Pump up the Volume
Allan Moyle's Christian Slater-starring pirate radio drama is one of those movies I can't help but love looking back, while also mourning the idea that it probably would never get off the ground now. It was the movie against the mainstream pop music. It celebrated difference, and made for a collection of music that was left of the dial and wonderfully special. Henry Rollins and Bad Brains shouting to Kick Out the Jams was nestled alongside the Concrete Blonde* cover of Leonard Cohen's Everybody Knows. It also houses one of my favorite love songs that tragically never made it big, Ivan Neville's love song: Why Can't I Fall in Love. The only sad thing about the mix tape that is Pump up the Volume -- the CD had none of the great Hard Harry clips intermingled amongst the music -- no musing, no ranting and no Eat Me, Beat Me Lady.
It's hard to go wrong with a classic rock soundtrack hand-picked by writer/director Cameron Crowe, who used to write for Rolling Stone, and his wife, Heart guitarist Nancy Wilson. As William Miller travels with the fictional band Stillwater (which has its own selection of original songs), Almost Famous gathers one of the best collections of rock 'n' roll that you can get in a film. It reminds you of the time when Elton John was cool as the cast sings Tiny Dancer on the tour bus. It also houses the best selection of Led Zeppelin tunes outside of their own concert footage -- and you can even use Crowe's cue on the Bootleg DVD to see where Stairway to Heaven would have gone -- the one song he didn't get.
It's hard to forget the sensation that became of Underworld's Born Slippy, which exploded from Trainspotting and rocketed into almost every dance club around. It brought a whole new audience to the realm of techno, but it is only one of many great songs housed in the film. This is one of those rare movies with so much great music that they had to release two CD's to contain it all (along with some extras for good measure). A melange of mainly old and new Brit Pop, Trainspotting remembers the days from the more gravelly and deep Lou Reed and Iggy Pop (heck, it threw him back in the spotlight) to the then-current and popular Damon Albarn and Elastica. It was more than just Nightclubbing -- it was the music of dancing, road trips and energy-infused activities.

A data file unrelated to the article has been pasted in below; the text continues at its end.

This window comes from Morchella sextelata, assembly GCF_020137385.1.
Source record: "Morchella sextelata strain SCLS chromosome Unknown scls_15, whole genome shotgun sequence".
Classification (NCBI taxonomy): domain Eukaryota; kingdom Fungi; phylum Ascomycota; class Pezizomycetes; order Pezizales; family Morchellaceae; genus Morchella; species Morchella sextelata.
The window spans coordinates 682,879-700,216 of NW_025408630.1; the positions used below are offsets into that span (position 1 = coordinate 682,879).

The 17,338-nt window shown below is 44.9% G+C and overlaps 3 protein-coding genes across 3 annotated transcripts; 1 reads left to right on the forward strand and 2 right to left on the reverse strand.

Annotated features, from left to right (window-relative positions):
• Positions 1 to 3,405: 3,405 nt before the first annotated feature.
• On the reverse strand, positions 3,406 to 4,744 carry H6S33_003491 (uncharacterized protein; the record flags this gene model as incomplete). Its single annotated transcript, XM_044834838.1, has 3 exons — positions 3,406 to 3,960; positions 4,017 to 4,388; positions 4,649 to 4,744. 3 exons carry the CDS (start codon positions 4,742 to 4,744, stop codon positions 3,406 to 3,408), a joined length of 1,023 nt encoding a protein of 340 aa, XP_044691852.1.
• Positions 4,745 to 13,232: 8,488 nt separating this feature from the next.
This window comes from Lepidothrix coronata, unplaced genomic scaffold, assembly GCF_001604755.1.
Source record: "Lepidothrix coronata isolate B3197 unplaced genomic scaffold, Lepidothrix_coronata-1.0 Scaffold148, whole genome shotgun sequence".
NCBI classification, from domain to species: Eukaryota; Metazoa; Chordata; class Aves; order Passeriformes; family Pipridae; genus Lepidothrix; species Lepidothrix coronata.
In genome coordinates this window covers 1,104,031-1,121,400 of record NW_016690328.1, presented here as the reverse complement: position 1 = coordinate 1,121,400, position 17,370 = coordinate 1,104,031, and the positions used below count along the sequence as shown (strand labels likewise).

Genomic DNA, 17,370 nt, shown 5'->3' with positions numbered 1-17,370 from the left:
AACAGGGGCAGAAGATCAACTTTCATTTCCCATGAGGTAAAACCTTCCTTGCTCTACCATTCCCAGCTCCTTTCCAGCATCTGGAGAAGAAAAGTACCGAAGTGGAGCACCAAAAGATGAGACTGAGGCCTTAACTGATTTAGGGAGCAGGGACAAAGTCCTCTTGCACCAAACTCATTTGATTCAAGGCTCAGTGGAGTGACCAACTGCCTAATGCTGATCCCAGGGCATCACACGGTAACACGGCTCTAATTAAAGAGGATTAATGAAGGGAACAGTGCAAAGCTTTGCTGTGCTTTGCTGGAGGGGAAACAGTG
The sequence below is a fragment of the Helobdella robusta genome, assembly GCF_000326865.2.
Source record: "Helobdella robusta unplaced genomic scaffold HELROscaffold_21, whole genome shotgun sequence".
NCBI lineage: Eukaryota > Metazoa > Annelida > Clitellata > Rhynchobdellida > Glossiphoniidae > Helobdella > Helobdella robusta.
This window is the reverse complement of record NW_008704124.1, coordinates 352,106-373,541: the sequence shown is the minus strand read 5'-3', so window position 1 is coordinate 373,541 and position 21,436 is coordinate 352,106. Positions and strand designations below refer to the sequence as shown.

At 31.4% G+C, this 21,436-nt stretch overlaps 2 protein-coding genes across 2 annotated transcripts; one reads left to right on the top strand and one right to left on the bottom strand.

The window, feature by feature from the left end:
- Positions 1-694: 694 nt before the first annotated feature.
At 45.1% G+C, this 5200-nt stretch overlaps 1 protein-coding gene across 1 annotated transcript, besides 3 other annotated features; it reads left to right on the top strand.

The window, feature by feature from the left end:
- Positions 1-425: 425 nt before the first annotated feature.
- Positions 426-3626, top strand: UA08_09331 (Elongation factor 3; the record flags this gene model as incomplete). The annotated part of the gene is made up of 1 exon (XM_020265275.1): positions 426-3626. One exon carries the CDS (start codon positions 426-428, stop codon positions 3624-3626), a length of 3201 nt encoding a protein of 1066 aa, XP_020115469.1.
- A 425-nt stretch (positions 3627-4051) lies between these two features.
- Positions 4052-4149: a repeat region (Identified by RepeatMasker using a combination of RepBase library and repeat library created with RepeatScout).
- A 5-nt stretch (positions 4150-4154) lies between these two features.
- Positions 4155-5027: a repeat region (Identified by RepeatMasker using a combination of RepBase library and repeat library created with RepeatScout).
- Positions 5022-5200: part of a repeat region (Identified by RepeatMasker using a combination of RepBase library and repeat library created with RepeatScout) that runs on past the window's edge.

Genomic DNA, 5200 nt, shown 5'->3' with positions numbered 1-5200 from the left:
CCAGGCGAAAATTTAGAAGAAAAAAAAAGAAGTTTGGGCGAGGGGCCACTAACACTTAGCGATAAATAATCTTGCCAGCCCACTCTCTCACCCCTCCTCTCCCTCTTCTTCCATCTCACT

The Rules of Attraction
Roger Avary's adaptation of Bret Easton Ellis' The Rules of Attraction might be loved or hated, depending on your taste for over-privileged angst teamed with emotional and sexual dysfunction. Yet is is a great example of how music can fuel a narrative without overpowering it. Housed in mainly eighties music, there's the undie-clad boy dance fest to George Michael's Faith, Lust to Love by The Go-Go's and even The Cure's Six Different Ways. However, the crowning achievement of this soundtrack is the inclusion of Harry Nilsson's cover of Without You -- not that super-80's Air Supply cover -- as Sean Bateman's secret admirer takes her own life when she can't be with him. It's melodramatic, sure, but it really hits on that urgency of youth, and how even sappy love songs can mean the world.
*Thank you, Melissa, for catching that! MB